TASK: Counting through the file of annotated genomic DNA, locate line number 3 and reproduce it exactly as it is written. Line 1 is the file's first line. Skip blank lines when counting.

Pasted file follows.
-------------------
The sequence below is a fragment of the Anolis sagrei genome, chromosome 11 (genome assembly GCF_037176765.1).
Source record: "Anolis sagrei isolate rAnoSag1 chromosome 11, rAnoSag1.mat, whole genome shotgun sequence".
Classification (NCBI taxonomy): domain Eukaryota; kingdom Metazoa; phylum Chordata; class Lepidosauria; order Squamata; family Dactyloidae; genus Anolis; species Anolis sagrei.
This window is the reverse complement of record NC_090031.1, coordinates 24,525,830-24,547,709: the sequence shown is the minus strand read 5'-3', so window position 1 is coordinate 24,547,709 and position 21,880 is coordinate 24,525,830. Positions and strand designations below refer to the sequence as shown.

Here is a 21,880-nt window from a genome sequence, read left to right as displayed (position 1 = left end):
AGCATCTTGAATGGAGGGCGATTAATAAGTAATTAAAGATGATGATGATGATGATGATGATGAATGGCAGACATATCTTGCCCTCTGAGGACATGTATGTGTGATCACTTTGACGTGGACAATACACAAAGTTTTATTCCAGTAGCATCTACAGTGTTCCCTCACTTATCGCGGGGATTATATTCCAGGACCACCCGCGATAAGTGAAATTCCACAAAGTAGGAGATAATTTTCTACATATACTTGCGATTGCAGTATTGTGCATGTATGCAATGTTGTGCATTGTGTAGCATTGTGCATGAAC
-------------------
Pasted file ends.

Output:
Classification (NCBI taxonomy): domain Eukaryota; kingdom Metazoa; phylum Chordata; class Lepidosauria; order Squamata; family Dactyloidae; genus Anolis; species Anolis sagrei.